With shows in Milan, Paris and New York, its fashion month across the Western World, and people are turning their eyes to runways. But does fashion really matter? Truth is, the garment industry is worth trillions of dollars, and employs millions of people. In this hour, we take a look at the role of clothing in our identities, cultures, economies and environment.
Charlie Rose interviews well-known thinkers, writers, politicians, athletes, entertainers, businessmen, leaders, scientists, and other newsmakers.
Analysis of the New Hampshire primary. Charlie is joined by Maggie Haberman of the New York Times, Annie Karni of Politico, and Nate Silver, founder of the Five-Thirty-Eight blog. Next, a conversation with drector Richard Eyre, who discusses his latest challenge: directing the opera Manon Lescaut for the Met.
Do you ever get the feeling that this is Big Soda's world and we're just living in it? Even though soda sales have declined in recent years, Big Soda looms large in our popular culture. In this hour, we explore "Coca-Cola Capitalism" and soda politics.
A live discussion about the New Hampshire Primary, with Ed Luce of the Financial Times; Megan Murphy of Bloomberg Business; Rebecca Traister of New York Magazine; and Dan Senor, author and political adviser. Next, a look at Zoolander 2 with director and star Ben Stiller; writer and actor Justin Theroux; and writer Nicholas Stoller.
A conversation with Hugh Hewitt, host of the conservative radio program, The Hugh Hewitt Show. Next, a preview of the New Hampshire Primary, with Robert Costa of the Washington Post; Stuart Stevens, columnist for the Daily Beast; Patrick Healy of the New York Times; and Jonathan Alter of MSNBC. And finally, a conversation with Peter Bergen, author of "The United States of Jihad".
Ron Barr interviews sharp shooting point guard B.J. Armstrong about how he prepared for his career after professional basketball, an athlete’s overall attitude towards the media, and the criticism placed on athletes by media characters who have no playing experience. This interview took place on June 29th, 2006.
Ron Barr interviews Canadian Hall of Famer Bill Wennington about his success with the Chicago Bulls, the team’s chemistry and cohesiveness, and the discipline imparted by coach Phil Jackson. This interview took place on October 22nd, 2004.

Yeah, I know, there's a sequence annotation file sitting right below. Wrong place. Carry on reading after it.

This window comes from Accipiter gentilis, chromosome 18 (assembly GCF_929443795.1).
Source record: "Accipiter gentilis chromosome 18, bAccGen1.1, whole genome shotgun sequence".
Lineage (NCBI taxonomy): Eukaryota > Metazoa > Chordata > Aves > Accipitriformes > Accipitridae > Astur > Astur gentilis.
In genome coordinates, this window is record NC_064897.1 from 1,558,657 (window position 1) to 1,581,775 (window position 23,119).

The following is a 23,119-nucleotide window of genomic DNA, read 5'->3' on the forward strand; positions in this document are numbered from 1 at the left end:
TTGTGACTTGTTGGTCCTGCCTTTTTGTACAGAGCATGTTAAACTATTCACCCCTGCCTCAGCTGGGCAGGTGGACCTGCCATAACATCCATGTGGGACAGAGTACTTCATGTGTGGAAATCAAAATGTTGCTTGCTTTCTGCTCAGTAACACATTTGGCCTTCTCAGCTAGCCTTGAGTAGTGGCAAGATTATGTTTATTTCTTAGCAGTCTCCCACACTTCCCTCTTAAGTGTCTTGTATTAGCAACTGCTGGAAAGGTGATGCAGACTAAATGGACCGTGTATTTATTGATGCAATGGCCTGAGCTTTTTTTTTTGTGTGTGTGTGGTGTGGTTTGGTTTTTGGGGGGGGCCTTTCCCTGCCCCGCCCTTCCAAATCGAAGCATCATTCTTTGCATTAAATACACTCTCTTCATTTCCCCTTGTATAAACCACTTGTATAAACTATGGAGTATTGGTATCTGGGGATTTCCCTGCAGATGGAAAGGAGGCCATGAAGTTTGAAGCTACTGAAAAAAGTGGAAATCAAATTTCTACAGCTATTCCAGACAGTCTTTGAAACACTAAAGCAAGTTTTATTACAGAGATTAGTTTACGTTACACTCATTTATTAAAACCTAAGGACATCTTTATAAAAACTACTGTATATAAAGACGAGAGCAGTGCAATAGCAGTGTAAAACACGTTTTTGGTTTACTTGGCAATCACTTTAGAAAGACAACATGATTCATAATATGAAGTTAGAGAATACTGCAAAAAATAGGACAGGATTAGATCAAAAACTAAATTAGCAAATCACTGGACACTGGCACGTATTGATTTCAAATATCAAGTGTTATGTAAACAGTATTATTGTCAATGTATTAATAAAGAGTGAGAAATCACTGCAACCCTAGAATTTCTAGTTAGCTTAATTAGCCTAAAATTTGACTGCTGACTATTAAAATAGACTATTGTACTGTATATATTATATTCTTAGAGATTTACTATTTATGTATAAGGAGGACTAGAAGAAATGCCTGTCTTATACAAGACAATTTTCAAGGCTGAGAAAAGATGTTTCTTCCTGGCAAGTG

Ron Barr interviews two-time Defensive Player of the Year Dennis Rodman about his book Dennis Rodman: I Should Be Dead Right Now, his soft side, and him not needing basketball to be famous. This interview took place on December 20th, 2005.
Ron Barr interviews one of the best small-forwards of all time Scottie Pippen about being named NBA’s all defensive team 8 times, the lessons he learned from the late Dennis Johnson, and the outlandish summer jobs he worked to fund his education. This interview took place ok September 19th, 2008.
Ron Barr interviews Golden State Warriors head coach Steve Kerr about starting his coaching career, choosing the Warriors over the Knicks, and the importance of having a talented roster with high characters players. This interview took place on May 20th, 2014.
George Miller launched his directing career with the first Mad Max movie — and 40 years later, Mad Max: Fury Road is his most acclaimed yet. Also, the singer Lorely Rodriguez has her mother to thank for becoming the pop sensation Empress Of. Plus, the writer Terence Winter on HBO's new series about 1970s rock 'n roll, Vinyl.
Analysis of the Democratic Debate, with Glenn Thrush, chief political correspondent for Politico; Mark Halperin and John Heilemann of Bloomberg Politics; Gerald Seib of The Wall Street Journal; and John Cassidy of The New Yorker. Next, a preview of Super Bowl 50 with Jim Nantz, who will be announcing his fourth Super Bowl for CBS this Sunday. And finally, a discussion about ISIS in Libya with Jean-Marie Guéhenno, president of the International Crisis Group, Frederic Wehrey of the Carnegie Endowment for International Peace, and Alan Kuperman of the Lyndon Johnson School of Public Affairs.
Reality is catching up to science fiction. But there are still new science-fiction writers who are thinking the unthinkable and daring to go beyond the limits of our imaginations.
A conversation with Danny Bowien, chef and co-founder of the restaurants Mission Chinese Food and Mission Cantina. His new book is called "The Mission Chinese Food Cookbook". Next, Al Hunt joins us from New Hampshire with Tim Roth, Kathy Sullivan, and Joe McQuaid. And finally, a conversation about "Touched with Fire", a film which explores the connections between bipolar disorder and creativity. Charlie is joined by director Paul Dalio, actor Luke Kirby, and Dr. Kay Redfield Jamison of Johns Hopkins University School of Medicine.
Shadi Hamid, senior fellow at the Brookings Institution and author of the forthcoming book, Islamic Exceptionalism; Tom Gjelten, religion correspondent for NPR; and Farhana Khera, president and executive director of Muslim Advocates. Next, a conversation about the Superbowl's most anticipated commercials with Jeanine Poggi, reporter for Ad Age, Stuart Elliott, writer for Media Village, and Jason Deland, founding partner of advertising firm Anomaly. And finally, a conversation with Amos Gitai, the director of Rabin, The Last Day.
Reading books isn't always the best way to learn. Some things you need to learn from your elders, and their wisdom has often been passed down through the generations. We celebrate traditional ways of knowing – from the Potawatomi knowledge of the plant world to the Norwegian folk wisdom of how to chop and burn wood. Also, a plea for Africans to reclaim their local knowledge.
Analysis of yesterday's Iowa caucuses. Charlie is joined by Matthew Dowd, chief political analyst for ABC News; Frank Bruni, columnist at The New York Times; David Axelrod, senior political commentator at CNN; and Susan Glasser, editor of POLITICO. Next, a conversation with Michael Milken, one of the biggest medical philanthropists in the country, on medical research today.
Live coverage of the Iowa Caucuses, with Al Hunt of Bloomberg News; Judy Woodruff of PBS Newshour; Katty Kay, anchor for BBC World News America; Robert Draper, writer for the New York Times Magazine; and Dan Senor, former adviser to Mitt Romney and Paul Ryan